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Clin Cancer Res. 2012 Mar 1;18(5):1364-73. doi: 10.1158/1078-0432.CCR-11-2900. Epub 2012 Jan 18.

Human prostate cancer in a clinically relevant xenograft mouse model: identification of β(1,6)-branched oligosaccharides as a marker of tumor progression.

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Department of Anatomy and Experimental Morphology, University Cancer Center Hamburg, Hamburg, Germany.



To establish xenograft mouse models of metastatic and nonmetastatic human prostate cancer and to apply these models to the search for aberrant glycosylation patterns associated with tumor progression in vivo and in patients.


Prostate cancer cells (LNCaP, PC-3, LuCaP 23.1, and DU-145) were xenografted subcutaneously into immunodeficient pfp(-/-)/rag2(-/-) mice. Tumor growth and metastasis formation were quantified and as altered glycosylation patterns have been associated with metastasis formation in several other malignancies, prostate cancer cells were profiled by a quantitative real-time PCR (qRT-PCR) glycosylation array and compared with normal human prostate cells. The activity of upregulated glycosyltransferases was analyzed by their sugar residues end products using lectin histochemistry on primary tumors and metastases in the animal experiments and on 2,085 clinical samples.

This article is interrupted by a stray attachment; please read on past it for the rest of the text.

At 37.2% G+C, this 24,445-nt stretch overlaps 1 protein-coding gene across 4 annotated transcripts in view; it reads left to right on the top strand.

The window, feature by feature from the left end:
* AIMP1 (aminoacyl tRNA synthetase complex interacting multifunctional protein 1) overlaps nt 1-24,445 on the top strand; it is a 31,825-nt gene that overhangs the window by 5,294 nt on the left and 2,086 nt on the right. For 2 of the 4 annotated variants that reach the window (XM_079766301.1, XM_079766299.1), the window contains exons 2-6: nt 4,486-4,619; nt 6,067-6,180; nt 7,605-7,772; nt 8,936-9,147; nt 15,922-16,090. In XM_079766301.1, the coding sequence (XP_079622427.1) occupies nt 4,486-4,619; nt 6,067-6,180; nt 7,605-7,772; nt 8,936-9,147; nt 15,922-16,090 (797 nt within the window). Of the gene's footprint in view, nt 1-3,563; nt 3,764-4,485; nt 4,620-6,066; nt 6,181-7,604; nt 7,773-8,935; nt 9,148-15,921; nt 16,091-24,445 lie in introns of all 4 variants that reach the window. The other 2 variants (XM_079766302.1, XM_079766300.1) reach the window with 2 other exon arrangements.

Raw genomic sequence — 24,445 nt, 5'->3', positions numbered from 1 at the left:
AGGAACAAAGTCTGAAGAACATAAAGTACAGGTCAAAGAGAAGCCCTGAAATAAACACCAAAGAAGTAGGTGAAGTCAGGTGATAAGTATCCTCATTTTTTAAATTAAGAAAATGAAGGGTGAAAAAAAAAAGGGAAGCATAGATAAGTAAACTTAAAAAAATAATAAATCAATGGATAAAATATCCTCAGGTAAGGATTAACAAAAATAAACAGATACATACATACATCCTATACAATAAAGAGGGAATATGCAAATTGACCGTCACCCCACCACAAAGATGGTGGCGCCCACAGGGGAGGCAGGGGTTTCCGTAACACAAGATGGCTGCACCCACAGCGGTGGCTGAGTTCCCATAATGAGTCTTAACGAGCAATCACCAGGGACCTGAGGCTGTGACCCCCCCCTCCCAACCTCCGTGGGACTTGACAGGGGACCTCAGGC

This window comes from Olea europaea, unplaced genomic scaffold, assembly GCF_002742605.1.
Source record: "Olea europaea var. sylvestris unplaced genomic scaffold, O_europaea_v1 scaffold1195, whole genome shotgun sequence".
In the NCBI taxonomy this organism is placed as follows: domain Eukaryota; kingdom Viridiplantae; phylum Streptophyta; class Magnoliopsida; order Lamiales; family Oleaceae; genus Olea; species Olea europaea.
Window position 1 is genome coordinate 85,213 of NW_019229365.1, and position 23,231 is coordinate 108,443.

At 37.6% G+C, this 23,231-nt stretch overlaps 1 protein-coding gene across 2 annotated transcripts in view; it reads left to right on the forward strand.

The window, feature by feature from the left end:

PC-3 cells produced the largest number of spontaneous lung metastases, followed by LNCaP and LuCaP 23.1, whereas DU-145 was nonmetastatic. qRT-PCR revealed an upregulation of β1,6-N-acetylglucosaminyltransferase-5b (Mgat5b) in all prostate cancer cell lines. Mgat5b products [β(1,6)-branched oligosaccharides] were predominantly detectable in metastatic xenografts as shown by increased binding of Phaseolus vulgaris leukoagglutinin (PHA-L). The percentage of prostate cancer patients who were PHA-L positive was 86.5. PHA-L intensity correlated with serum prostate-specific antigen and a cytoplasmic staining negatively affected disease-free survival.


We show a novel xenograft mouse model for human prostate cancer respecting the complete metastatic cascade. Specific glycosylation patterns reveal Mgat5b products as relevant markers of both metastatic competence in mice and disease-free survival in patients. This is the first description of Mgat5b in prostate cancer indicating a significant biologic importance of β(1,6)-branched oligosaccharides for prostate cancer progression.

[Indexed for MEDLINE]
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